Southern Illinois head coach Nick Hill knows Salukis quarterbacks, having been a good one himself. Last November, Hill installed Sam Straub as the starter, and he took off, including a school-record 450-yard performance in an upset of Western Illinois. As a junior, the 6-foot-4, 240-pound Straub should flourish in Hill’s offense.
Ohio Valley Conference
No FCS team has dominated conference play in recent seasons like Jacksonville State, which has won 24 straight OVC games since 2013. Quarterback Eli Jenkins made the offense go in that time. His departure puts a lot of focus on redshirt junior Bryant Horn, a former linebacker and gunner on special teams. That toughness will translate this season, and he has such great surrounding talent to take some of the pressure off.
Austin Peay’s struggling program needs hope for the future. Running back Kentel Williams posted nearly 37 percent of his freshman production with 399 all-purpose yards against Eastern Kentucky. As a sophomore, he’s locked down a starting job and will get many touches on carries, receptions and returns.
Wofford won two FCS playoff games and made a run to the national quarterfinals last season, but starting quarterback Brandon Goodson missed half of the action with an ankle injury. Joe Newman stepped in as a freshman and was a revelation after being fifth on the depth chart earlier in the season. Goodson is back this season, but Newman, who’s a breakaway runner, surely has worked his way into the picture.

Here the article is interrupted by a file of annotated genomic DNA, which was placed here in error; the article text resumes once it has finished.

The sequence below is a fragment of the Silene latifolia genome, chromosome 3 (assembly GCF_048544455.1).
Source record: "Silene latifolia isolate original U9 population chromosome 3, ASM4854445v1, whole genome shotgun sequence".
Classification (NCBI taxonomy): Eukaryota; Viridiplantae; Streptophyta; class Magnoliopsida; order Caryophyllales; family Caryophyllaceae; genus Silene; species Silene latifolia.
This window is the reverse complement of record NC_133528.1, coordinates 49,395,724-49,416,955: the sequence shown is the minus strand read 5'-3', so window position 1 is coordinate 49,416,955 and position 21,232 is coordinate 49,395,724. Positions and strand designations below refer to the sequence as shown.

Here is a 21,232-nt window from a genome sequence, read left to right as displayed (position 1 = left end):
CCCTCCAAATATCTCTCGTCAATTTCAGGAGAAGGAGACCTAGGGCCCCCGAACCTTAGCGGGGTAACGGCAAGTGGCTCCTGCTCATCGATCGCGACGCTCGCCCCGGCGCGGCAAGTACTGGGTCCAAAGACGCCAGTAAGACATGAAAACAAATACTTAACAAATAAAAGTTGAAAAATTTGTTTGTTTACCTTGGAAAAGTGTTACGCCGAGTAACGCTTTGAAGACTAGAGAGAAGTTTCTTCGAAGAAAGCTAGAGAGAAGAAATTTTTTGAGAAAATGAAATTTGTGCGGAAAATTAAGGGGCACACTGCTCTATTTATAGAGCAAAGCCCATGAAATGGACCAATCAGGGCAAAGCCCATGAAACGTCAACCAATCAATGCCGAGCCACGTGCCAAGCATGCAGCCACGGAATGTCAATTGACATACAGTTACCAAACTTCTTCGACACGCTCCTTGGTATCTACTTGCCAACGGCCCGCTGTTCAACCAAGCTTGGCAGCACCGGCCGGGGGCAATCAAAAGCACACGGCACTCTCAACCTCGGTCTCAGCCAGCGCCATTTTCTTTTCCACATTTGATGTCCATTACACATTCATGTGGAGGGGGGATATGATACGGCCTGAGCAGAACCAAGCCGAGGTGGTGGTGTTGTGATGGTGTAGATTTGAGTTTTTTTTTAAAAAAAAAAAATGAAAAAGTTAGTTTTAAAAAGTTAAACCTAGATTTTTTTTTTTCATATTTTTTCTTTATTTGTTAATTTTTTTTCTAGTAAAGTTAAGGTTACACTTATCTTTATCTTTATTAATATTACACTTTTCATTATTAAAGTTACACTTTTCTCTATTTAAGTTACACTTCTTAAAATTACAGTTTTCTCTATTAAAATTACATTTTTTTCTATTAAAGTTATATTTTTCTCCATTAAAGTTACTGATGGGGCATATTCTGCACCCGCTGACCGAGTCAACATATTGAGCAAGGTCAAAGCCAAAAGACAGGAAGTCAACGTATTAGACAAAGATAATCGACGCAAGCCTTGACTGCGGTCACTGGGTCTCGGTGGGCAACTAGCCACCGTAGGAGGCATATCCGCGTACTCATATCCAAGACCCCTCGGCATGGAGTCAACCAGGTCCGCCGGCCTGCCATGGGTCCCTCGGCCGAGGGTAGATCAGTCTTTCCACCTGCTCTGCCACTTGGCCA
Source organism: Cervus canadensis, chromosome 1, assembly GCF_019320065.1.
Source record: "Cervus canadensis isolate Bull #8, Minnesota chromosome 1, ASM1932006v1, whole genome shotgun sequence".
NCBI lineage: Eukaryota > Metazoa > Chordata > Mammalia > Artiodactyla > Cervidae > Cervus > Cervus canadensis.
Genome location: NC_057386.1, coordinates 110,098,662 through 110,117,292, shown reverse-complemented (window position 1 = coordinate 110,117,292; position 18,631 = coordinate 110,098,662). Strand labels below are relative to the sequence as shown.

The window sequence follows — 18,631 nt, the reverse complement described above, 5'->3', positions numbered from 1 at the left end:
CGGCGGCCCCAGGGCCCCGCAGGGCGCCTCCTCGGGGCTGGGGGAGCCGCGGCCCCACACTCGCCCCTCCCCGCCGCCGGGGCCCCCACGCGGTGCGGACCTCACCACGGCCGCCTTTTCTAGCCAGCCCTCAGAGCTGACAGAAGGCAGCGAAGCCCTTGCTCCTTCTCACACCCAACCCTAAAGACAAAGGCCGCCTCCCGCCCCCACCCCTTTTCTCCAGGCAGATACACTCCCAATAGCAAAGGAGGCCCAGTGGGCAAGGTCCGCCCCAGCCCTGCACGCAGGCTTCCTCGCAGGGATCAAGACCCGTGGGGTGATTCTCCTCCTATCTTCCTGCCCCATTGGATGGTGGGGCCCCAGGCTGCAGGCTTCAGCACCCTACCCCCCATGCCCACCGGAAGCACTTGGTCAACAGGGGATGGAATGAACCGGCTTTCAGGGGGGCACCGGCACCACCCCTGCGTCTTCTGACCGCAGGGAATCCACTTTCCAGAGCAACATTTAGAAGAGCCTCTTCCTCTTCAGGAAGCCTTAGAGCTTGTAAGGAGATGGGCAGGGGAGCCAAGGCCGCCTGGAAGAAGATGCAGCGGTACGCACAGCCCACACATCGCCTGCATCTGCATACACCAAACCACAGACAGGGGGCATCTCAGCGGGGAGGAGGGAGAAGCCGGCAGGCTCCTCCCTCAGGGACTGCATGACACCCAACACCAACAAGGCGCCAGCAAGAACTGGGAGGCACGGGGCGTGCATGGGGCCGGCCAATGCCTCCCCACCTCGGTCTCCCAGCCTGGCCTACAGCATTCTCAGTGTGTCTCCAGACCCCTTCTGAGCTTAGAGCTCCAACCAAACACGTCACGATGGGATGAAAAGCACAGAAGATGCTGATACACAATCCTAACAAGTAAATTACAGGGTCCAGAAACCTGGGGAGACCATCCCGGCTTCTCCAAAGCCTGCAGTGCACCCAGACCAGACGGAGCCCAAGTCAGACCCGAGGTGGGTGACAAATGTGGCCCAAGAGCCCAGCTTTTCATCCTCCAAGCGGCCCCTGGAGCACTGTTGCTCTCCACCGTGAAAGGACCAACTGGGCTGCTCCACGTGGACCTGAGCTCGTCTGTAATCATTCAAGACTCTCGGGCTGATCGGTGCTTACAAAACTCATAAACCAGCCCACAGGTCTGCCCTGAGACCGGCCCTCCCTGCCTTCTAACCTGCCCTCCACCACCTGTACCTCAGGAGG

Former Furman offensive lineman and assistant coach Clay Hendrix is back with the Paladins after spending the last 10 seasons on the Air Force staff. He’s well-schooled on the program’s longtime commitment to the run game, so he wants to get the Paladins back to that success. Running back Darius Morehead suffered a season-ending concussion two games into his redshirt freshman campaign, but’s he’s back and working behind an all-conference fullback, Antonio Wilcox.
Southeastern Louisiana too often was an overlooked squad last year, improving by four conference wins to finish 7-4 overall and putting itself in the playoff conversation (an at-large bid didn’t materialize, though). Part of the Lions’ late-season run was led by linebacker Jake Jiannoni’s emergence. He missed the first three games because of injury, but worked his way into a more prominent role by season's end, finishing with 26 tackles, including 3.5 for a loss. He could more than double that production as a senior starter.
Speaking of defense, Central Arkansas knows it, finishing second against the run and 22nd in total defense in FCS last season. Any improvement against the pass will include redshirt sophomore cornerback Trai Mosley, a Nebraska transfer who’s coming off a medical redshirt. He was a three-star recruit coming out of high school.
— Written by Craig Haley, who is part of the Athlon Contributor Network. Haley has covered the FCS level since 1999 and is the national writer for www.fcs.football. He appears frequently on radio shows and podcasts to discuss everything FCS. Follow him on Twitter @CraigHaley.
Photo courtesy of Southern Illinois University Athletics